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Structured Abstract Design: AMIS 2018 submitters are invited to prepare a written 'mini-pitch' of their research paper by using the 6 core elements of Faff’s (2017) template tool, with a maximum total of 250 words. These abstracts will appear in the AMIS conference booklet.
Prizes: The University of Queensland is sponsoring 3 prizes of €200 each for best written abstracts conforming to the mini-pitch design below.
|Idea?||Identify the 'core' idea that drives the intellectual content of this research topic. If appropriate:
|Data?||Make a brief statement about the data/sampling used in the study. For example:
|Tools?||State the basic empirical framework and research design. Is it a regression model approach? Survey instrument design? Interview design?
|What's New?||What is really new about your study? Briefly state (up to) three key findings of the study.
|So What?||Why is it important to know the answer? How will major decisions/behaviour/activity etc be influenced by the outcome of this research? What is the economic significance of the findings?
|Contribution?||What is the primary essence of the contribution to the relevant research literature?
DETERMINANTS OF CORPORATE R&D ACTIVITY IN POLAND: DOES THE PARTICIPATION OF SCIENTISTS ON THE BOARD MATTER?
Authors: Mrs. Anna Bialek-Jaworska, University of Warsaw, Poland
Mrs. Barbara Grabinska, Cracow University of Economics, Poland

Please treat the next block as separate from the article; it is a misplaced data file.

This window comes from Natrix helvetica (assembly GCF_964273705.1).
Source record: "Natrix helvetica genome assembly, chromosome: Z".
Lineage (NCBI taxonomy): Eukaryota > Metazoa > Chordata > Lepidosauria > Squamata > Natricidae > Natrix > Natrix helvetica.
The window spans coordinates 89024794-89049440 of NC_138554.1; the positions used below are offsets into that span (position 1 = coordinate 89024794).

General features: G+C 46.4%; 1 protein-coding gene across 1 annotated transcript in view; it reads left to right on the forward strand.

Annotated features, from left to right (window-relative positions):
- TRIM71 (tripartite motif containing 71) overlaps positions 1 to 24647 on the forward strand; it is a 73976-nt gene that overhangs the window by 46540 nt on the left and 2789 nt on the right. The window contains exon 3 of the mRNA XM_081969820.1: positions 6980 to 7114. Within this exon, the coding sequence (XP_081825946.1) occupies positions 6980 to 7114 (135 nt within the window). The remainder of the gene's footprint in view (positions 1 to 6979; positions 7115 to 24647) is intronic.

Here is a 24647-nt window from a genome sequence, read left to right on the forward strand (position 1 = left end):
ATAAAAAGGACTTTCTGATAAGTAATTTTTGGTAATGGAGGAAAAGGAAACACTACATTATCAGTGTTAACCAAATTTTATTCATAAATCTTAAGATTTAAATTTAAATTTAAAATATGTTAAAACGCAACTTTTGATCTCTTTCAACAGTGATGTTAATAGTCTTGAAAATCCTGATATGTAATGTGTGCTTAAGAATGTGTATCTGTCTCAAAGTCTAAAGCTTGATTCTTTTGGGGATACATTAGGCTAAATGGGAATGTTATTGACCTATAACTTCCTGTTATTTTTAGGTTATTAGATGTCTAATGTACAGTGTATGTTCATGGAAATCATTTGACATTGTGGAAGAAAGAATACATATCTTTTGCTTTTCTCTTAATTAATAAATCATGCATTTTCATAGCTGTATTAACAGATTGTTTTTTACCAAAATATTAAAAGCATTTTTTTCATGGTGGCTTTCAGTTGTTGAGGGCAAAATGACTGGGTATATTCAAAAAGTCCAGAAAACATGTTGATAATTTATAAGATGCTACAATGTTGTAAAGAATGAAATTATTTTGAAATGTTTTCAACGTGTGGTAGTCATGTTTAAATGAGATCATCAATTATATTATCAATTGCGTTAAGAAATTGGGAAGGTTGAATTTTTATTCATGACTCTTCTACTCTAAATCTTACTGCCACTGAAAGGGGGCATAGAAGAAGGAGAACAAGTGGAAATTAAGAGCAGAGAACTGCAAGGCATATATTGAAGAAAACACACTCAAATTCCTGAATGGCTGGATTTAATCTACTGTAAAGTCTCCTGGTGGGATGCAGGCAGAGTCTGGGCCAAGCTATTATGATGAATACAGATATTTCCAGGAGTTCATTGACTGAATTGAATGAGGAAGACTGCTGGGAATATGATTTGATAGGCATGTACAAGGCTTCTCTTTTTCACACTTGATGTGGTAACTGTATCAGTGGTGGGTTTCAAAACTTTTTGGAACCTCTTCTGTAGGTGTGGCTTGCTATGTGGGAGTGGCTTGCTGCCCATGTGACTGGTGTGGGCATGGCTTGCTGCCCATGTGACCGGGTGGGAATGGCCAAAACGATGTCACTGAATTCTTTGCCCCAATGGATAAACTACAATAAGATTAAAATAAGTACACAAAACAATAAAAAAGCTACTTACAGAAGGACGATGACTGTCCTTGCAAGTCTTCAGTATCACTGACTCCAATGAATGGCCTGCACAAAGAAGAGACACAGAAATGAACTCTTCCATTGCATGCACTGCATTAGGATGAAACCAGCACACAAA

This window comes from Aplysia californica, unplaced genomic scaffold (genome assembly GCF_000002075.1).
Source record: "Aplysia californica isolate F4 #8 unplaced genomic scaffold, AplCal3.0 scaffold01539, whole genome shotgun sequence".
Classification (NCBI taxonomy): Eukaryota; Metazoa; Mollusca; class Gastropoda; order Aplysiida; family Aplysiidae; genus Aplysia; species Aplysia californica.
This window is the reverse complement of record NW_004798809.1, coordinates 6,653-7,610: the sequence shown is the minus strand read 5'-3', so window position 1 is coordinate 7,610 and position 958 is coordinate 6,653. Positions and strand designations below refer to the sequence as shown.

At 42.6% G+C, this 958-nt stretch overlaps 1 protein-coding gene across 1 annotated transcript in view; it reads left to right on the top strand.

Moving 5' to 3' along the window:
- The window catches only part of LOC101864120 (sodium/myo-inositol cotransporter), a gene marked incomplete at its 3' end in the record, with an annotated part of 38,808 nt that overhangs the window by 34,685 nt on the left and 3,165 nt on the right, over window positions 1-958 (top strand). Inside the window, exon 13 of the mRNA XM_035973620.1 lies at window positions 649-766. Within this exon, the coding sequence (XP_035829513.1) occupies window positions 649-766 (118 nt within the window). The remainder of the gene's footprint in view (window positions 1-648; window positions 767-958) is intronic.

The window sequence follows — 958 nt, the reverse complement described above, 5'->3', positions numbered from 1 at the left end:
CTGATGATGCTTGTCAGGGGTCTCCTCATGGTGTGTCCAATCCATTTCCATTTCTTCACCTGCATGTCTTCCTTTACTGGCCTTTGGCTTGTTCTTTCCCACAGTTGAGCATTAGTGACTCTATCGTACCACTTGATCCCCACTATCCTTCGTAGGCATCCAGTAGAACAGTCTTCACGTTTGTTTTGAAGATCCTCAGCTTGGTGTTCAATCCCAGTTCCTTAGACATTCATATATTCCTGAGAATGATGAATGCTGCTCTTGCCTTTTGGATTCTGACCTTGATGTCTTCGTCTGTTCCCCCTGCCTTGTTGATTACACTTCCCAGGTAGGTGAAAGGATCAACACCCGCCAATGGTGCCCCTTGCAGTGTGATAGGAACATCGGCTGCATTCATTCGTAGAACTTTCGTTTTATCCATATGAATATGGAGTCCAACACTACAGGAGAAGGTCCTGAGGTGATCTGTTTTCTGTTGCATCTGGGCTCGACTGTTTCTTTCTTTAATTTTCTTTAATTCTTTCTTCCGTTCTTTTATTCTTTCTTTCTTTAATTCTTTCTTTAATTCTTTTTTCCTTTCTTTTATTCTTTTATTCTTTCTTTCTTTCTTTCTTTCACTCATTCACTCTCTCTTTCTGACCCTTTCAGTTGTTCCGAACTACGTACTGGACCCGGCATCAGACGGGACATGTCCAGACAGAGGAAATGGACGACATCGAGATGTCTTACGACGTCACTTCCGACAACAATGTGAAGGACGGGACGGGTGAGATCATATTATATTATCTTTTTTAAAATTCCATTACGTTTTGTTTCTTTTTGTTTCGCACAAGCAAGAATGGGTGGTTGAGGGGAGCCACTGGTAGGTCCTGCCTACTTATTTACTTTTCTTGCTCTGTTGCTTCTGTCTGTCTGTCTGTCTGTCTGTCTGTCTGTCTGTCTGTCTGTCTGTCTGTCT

Keywords: R&D; academic entrepreneurship; R&D subsidies; patents; internal finance
Idea: To examine the determinants of company R&D investment and verify the impact of academics participation within management or board of directors, taking into account financial constraints, subsidies and IP protection. To identify needs and barriers for the R&D outcomes commercialization by scientists engaging in business activity without university engagement as a shareholder.
Data: Panel data from annual reports of Polish private companies merged with data from the National Court Register (boards members), and data on patents and scientists employed at universities.
Tools: Tobit panel analysis based on a sample of 18,125 non-public Polish limited liability and joint-stock companies for 2003-2013.
What’s new: Three key findings: (1) Financial constraints are a more important limitation for R&D investments of companies with a scientist on their management. (2) Important sources of financing of R&D investment of companies with a scientist on their management or supervisory board are government subsidies for research and infrastructure. (3) Companies with scientists on the management and/or supervisory board with lower growth opportunities increase spending on commercializing their R&D outcomes.
So what: These findings could assist policymakers, investors, and scientists in effectively combining science with business in catching-up countries. They allow to learn the needs of companies established by scientists that are interested in commercialization of R&D outcomes.
Contribution: Identifying that companies with a scientist on their supervisory board are likelier to invest more in the R&D outcomes for commercialization. Private firms that conduct R&D activity resulting in patents are likelier to invest more in the R&D outcomes.
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